Store's glass display bridge highlights emphasis on image
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Prepping Hyundai for its close-up

Store's glass display bridge highlights emphasis on image

Win Hyundai's display bridge is visible from I-405 south of Los Angeles.
Win Hyundai
Location: Carson, Calif., along I-405, south of Los Angeles
Dealership building size: 13,600 square feet
Display bridge size: 4,500 square feet
Project cost: $4.96 million
Average monthly new-vehicle sales: 2011: 8; 2012: 45; 2013: 60
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LOS ANGELES -- As long as drivers are idling on the perennially congested Interstate 405 freeway, Hani Nassif figures, they may as well be checking out some Hyundais.

Nassif is general manager of Win Hyundai in Carson, Calif., a dealership that recently invested $5 million in a new facility that includes a glass display case to spotlight its products for stalled commuters. The 4,500-square-foot display bridge, set two stories off the ground, accommodates as many as eight vehicles and looks out onto the southbound 405.

At night, an LED projector system splashes the bridge's white background with bright colors that change every minute or so. On Valentine's Day, it's red or pink. On July 4, it would flash red, white and blue.

"We want to have a wow factor," Nassif says.

It's the kind of razzle-dazzle for which Los Angeles is known. Yet it has long eluded Hyundai, a brand that historically has been stuck with second-rate, retrofitted dealership facilities and has underperformed other Asian brands in image-conscious Southern California.

When Nassif and his business partners acquired the dealership in late 2011, he says, it was selling about eight units a month from a showroom that was "a notch above a trailer."

Along with more distinctive vehicle design, dealership construction programs are a big part of Hyundai's efforts to transcend its image as a budget marque, and many underperforming Hyundai dealerships have been sold in recent years to new owners with big plans for the brand. Together, the more attractive vehicle lineup and the upgraded showrooms are beginning to move the needle in the Los Angeles area, Nassif said.

Nassif: "We want to have a wow factor."

Last year sales at his dealership averaged 60 new cars a month.

In the past, Nassif said, Hyundai attracted bargain hunters with its low-priced new vehicles.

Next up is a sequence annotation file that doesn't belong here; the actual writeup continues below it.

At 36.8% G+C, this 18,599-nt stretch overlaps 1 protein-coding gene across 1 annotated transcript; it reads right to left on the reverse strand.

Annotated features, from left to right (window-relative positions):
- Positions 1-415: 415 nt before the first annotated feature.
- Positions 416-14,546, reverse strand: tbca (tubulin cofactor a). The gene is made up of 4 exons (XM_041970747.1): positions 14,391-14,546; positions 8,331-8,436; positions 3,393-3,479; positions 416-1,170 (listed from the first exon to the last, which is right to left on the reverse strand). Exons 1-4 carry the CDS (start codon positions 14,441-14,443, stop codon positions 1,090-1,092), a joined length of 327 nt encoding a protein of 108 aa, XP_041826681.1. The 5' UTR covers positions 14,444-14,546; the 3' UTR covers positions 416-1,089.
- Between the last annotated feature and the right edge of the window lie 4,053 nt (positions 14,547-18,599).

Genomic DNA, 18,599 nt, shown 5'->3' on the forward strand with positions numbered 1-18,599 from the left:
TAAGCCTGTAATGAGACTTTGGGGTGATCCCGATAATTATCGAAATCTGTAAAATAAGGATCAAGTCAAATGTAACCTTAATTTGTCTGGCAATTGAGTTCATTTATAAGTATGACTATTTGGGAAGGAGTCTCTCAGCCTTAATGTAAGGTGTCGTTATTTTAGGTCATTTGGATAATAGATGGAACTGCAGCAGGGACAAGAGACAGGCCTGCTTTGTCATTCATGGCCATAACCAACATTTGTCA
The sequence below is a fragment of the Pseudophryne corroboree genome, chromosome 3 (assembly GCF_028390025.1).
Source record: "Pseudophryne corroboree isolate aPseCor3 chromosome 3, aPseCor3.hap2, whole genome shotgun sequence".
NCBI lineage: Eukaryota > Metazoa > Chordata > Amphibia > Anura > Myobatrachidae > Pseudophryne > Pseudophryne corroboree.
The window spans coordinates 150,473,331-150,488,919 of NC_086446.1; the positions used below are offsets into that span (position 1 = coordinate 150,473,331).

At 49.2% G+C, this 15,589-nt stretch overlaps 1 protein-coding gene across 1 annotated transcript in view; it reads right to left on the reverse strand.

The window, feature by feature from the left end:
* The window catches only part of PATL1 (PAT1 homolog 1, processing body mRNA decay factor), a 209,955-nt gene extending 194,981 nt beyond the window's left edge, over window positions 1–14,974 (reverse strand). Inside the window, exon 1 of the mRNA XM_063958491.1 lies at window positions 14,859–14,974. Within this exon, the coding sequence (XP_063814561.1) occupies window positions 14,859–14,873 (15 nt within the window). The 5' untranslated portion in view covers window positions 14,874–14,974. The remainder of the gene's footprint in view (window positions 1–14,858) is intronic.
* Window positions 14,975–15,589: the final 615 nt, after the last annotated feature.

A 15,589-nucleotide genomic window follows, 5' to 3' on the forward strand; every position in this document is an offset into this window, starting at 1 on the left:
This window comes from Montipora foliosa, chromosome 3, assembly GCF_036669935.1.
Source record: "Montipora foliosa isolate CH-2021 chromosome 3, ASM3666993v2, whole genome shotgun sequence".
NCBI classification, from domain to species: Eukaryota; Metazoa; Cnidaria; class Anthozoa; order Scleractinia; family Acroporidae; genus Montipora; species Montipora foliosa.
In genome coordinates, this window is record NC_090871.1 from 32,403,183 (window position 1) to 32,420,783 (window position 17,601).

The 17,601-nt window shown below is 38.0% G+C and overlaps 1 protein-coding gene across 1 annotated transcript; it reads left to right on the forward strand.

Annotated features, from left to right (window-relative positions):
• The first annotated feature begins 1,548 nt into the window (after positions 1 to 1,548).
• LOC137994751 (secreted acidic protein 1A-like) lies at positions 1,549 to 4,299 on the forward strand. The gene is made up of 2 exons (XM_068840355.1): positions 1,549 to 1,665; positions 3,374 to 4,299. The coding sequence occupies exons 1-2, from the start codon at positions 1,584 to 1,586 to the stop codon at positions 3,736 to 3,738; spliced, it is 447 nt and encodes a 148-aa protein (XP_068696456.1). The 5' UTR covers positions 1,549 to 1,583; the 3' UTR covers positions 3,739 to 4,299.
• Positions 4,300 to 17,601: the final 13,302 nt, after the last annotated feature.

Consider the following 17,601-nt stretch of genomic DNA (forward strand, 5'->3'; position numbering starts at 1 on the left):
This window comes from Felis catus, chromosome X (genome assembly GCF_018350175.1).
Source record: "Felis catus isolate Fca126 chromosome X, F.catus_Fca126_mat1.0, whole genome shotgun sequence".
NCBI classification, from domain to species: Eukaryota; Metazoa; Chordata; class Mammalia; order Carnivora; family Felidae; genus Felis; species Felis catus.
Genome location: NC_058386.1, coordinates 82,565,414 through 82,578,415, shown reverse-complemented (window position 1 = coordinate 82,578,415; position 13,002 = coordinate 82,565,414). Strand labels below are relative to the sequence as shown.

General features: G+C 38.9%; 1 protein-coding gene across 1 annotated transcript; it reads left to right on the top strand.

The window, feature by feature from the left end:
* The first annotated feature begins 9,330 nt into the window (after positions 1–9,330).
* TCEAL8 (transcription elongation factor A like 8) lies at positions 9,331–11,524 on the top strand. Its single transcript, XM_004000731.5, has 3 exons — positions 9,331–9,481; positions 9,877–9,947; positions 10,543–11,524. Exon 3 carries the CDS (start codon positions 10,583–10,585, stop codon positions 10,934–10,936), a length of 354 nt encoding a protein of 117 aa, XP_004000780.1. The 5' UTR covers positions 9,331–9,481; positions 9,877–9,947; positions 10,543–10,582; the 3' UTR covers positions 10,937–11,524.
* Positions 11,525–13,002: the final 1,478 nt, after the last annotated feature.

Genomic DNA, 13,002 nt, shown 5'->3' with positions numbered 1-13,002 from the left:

"I can tell you from my circle," he said, "there's no way I would have said 10 years ago that I would have heard somebody wanting to buy a Hyundai. Now I have a lot of friends that have those cars in their garages."

In a statement, a Hyundai spokesman said many of its dealers have responded to the brand's growth over the past five years by building new, renovated or expanded facilities. In the Los Angeles, area, about half of the brand's 30 dealerships are scheduled to have completed facility projects by the end of April, and within two years almost 70 percent of dealerships are expected to have updated facilities, the spokesman said.

Nassif says the main design objective of Win Hyundai's new facility and its glass display bridge was to take advantage of its location, and catch the eye of the thousands of people who travel that stretch of highway every day by appearing as large as or larger than competing Toyota, Honda and Nissan stores nearby.

Cars are hauled up to the bridge on a lift installed underneath a big blue box bearing the Hyundai logo, a required element of Hyundai's showroom design template. Nassif says packaging the lift inside the blue box was a clever move, and one reason why he selected this showroom design from among several proposed architectural concepts.

Beneath the vehicle display bridge is the dealership's main building, a 13,600-square-foot facility with a showroom that dedicates almost half of its floor space to Hyundai's Equus, Genesis and Genesis Coupe premium-vehicle lineup.

A key decision, Nassif said, was to have Win Hyundai serving as general contractor, with an in-house consultant coordinating all the work on the project, from the architects to the contractors.

The arrangement gave Win Hyundai more control over the choice of subcontractors and costs, and flexibility with the design. For example, the architect's original design called for single panes of floor-to-ceiling glass for the dealership's facade. While it would have been visually impressive, the glass panes would have had to be custom-made. Nassif's consultant suggested using two-piece panes that could be bought off the shelf, which was about 40 percent cheaper, Nassif says.

"Typically with contractors you have a lot of change orders," Nassif says. "Every time you change something, they charge you a lot more because it wasn't in the plan. We didn't have that situation because we were the contractors."

Excluding the architecture, land acquisition and permitting costs, the project's final bill totaled about $5 million, coming in about $800,000 under budget and wrapping up on time, Nassif said.

With the showroom completed, sales are continuing to grow. Nassif says average sales have been around 100 new vehicles per month since the facility opened last November.

"I'm very optimistic about the future for Hyundai," Nassif said. "That's really why we did this. We believe in the brand."

You can reach Ryan Beene at rbeene@crain.com. -- Follow Ryan on Twitter


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